A set of 1.75in headers make their way out to a twin three-inch system and a set of custom mufflers that pump the gases out in front of the rear wheel — just like the Group C days. That’s not the only bit on the underside that got the race car touch either. There’s a two-piece V8 Supercar-spec tailshaft by Berryman Engineering and a four-pin Salisbury diff running 4.44 gears. That might not sound too trick but it’s what you do with it that counts.
Located by a custom-fabricated four-link and Panhard bar, and hanging from Koni coil-overs, it behaves much better than the factory leaf springs. The final piece of the driveline puzzle is a T56 ’box. With this much grunt — 845hp at the flywheel — you need the strength of the modern six-cogger.
Getting that amount of power isn’t as simple as slapping a blower on your LS1 and driving off. To get the most out of the combination, MWS worked with Daniel from Chipmaster to fine tune the factory Delphi ECU. Not only does the motor make the numbers, it also meets emission requirements.
The interior follows the same no-nonsense theme as the rest of the car: “It’s only got a boost gauge in it now,” Mark says. “I used to have a monster tacho but I got rid of it. The HZ GTS has to be the best dash ever created — a brand new GTS dash doesn’t look as good!”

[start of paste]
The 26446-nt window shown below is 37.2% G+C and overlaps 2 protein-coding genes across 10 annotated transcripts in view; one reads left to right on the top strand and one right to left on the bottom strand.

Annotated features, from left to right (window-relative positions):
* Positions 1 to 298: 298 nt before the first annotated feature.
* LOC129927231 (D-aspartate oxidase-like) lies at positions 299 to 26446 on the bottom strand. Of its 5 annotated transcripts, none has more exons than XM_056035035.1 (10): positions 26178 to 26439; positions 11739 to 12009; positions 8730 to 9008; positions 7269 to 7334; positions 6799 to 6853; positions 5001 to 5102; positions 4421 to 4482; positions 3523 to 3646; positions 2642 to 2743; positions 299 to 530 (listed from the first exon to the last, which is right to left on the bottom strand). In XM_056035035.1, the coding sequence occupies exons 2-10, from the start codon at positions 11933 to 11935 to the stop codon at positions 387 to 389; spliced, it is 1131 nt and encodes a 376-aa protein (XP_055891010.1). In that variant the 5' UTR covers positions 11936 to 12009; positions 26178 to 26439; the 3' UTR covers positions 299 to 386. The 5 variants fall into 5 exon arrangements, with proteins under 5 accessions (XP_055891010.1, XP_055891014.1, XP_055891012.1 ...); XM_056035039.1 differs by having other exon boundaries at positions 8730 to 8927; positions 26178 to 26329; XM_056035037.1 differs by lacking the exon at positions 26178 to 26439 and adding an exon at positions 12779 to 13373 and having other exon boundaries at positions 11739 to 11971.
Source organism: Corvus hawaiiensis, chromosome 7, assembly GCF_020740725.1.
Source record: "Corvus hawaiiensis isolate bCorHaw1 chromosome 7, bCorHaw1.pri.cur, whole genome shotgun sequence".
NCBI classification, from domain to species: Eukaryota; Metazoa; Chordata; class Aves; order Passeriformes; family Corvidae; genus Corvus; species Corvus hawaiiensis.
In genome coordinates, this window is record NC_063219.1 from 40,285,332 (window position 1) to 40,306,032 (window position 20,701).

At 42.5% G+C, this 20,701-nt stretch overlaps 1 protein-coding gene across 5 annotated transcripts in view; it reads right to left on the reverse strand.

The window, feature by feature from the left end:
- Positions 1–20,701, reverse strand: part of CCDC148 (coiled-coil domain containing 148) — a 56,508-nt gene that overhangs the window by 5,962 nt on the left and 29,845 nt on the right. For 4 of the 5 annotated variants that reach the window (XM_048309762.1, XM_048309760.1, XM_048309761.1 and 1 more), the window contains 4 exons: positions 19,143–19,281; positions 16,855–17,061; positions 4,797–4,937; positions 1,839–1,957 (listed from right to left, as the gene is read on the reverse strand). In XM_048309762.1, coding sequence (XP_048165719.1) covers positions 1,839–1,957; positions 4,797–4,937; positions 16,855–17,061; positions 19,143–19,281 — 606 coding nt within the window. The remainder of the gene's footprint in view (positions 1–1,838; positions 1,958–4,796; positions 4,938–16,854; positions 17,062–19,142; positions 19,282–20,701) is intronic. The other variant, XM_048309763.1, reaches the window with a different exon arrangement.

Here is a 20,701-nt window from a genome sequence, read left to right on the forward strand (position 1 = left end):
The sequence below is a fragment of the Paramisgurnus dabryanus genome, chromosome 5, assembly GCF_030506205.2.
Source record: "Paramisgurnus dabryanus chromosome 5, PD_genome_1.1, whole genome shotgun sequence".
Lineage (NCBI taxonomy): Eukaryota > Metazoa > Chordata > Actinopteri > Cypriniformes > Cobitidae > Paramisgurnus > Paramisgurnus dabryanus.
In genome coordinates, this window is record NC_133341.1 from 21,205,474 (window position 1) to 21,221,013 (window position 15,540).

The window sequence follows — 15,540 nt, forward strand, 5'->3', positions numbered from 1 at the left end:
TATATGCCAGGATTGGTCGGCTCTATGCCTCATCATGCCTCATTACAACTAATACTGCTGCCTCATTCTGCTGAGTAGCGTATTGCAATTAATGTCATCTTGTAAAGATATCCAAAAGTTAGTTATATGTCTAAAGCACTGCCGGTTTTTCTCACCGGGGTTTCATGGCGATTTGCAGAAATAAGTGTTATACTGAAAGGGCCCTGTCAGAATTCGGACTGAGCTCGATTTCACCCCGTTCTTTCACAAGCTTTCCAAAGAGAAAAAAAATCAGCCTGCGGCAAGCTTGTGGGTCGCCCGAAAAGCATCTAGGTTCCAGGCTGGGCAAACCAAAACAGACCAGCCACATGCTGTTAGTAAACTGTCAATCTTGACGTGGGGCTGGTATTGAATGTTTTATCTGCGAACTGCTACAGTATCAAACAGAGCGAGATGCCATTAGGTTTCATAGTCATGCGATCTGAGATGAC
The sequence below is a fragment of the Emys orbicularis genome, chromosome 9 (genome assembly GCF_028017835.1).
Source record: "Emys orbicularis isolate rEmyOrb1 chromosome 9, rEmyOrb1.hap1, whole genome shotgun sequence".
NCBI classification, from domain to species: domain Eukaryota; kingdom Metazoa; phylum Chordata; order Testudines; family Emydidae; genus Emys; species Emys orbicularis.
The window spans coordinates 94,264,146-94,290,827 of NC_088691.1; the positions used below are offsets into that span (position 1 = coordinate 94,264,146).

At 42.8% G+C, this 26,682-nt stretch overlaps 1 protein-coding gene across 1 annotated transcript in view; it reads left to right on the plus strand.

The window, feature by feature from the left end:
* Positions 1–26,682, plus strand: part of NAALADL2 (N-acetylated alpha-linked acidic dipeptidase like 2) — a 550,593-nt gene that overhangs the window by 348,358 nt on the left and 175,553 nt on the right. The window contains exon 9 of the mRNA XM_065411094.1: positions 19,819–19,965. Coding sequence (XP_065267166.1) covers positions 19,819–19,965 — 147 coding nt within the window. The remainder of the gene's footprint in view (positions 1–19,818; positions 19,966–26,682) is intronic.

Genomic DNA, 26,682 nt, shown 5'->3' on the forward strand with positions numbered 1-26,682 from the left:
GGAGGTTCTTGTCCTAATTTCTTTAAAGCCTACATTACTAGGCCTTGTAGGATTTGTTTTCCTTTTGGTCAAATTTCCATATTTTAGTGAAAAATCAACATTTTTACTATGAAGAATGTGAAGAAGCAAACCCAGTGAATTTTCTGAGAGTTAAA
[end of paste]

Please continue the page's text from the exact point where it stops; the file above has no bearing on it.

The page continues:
The only apparent additions are a pair of SR Recaro seats and a Momo Corsa steering wheel; the rest has a new covering of black leather that looks like it’s just left the factory.
The Simmons rims are long gone — in their place is a set of rather large Boyd Coddington Junk Yard Dogs. Measuring 20x8.5 and 20x10, they’re wrapped in 235/35 and 285/30 rubber. They’re not just for show either: peeping out from behind the polished spokes are PBR 355mm rotors all around, clamped by six and four-spot PBR Performance calipers. Just like a modern supercar, this old ute not only goes but stops too!
MARK’S SANDMAN has seen some neat engine bay combinations over the years. The first was a basic 308 with a set of Speed Pro forgies and a Crane 276 cam that gave 30,000km service, even with the occasional shot of nitrous. “Then I spent a lot of money on some cylinder heads,” says Mark. “I retained the standard bottom end, four-bolted it and added a roller cam, for 451hp on the engine dyno.”